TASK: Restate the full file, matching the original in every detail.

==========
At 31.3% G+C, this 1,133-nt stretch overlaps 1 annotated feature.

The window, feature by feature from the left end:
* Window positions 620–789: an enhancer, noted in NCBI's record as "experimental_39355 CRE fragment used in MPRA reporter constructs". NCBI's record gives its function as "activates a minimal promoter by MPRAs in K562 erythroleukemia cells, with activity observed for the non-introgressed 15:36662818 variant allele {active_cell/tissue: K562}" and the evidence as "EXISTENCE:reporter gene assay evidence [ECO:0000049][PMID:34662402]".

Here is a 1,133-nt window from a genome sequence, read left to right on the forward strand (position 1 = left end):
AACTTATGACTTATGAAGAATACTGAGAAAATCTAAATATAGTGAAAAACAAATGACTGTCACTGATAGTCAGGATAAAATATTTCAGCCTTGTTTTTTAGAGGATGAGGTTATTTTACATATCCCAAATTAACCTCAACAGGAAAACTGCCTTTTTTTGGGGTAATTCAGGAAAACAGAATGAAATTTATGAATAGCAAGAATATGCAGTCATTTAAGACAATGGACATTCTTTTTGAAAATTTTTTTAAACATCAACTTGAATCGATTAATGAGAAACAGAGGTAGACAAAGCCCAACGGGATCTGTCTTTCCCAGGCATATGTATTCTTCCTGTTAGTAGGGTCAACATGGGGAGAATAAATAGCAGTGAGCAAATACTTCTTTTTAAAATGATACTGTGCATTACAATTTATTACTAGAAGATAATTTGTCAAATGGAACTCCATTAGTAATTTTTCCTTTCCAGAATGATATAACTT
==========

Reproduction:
At 31.3% G+C, this 1,133-nt stretch overlaps 1 annotated feature.

The window, feature by feature from the left end:
* Window positions 620–789: an enhancer, noted in NCBI's record as "experimental_39355 CRE fragment used in MPRA reporter constructs". NCBI's record gives its function as "activates a minimal promoter by MPRAs in K562 erythroleukemia cells, with activity observed for the non-introgressed 15:36662818 variant allele {active_cell/tissue: K562}" and the evidence as "EXISTENCE:reporter gene assay evidence [ECO:0000049][PMID:34662402]".

Here is a 1,133-nt window from a genome sequence, read left to right on the forward strand (position 1 = left end):
AACTTATGACTTATGAAGAATACTGAGAAAATCTAAATATAGTGAAAAACAAATGACTGTCACTGATAGTCAGGATAAAATATTTCAGCCTTGTTTTTTAGAGGATGAGGTTATTTTACATATCCCAAATTAACCTCAACAGGAAAACTGCCTTTTTTTGGGGTAATTCAGGAAAACAGAATGAAATTTATGAATAGCAAGAATATGCAGTCATTTAAGACAATGGACATTCTTTTTGAAAATTTTTTTAAACATCAACTTGAATCGATTAATGAGAAACAGAGGTAGACAAAGCCCAACGGGATCTGTCTTTCCCAGGCATATGTATTCTTCCTGTTAGTAGGGTCAACATGGGGAGAATAAATAGCAGTGAGCAAATACTTCTTTTTAAAATGATACTGTGCATTACAATTTATTACTAGAAGATAATTTGTCAAATGGAACTCCATTAGTAATTTTTCCTTTCCAGAATGATATAACTT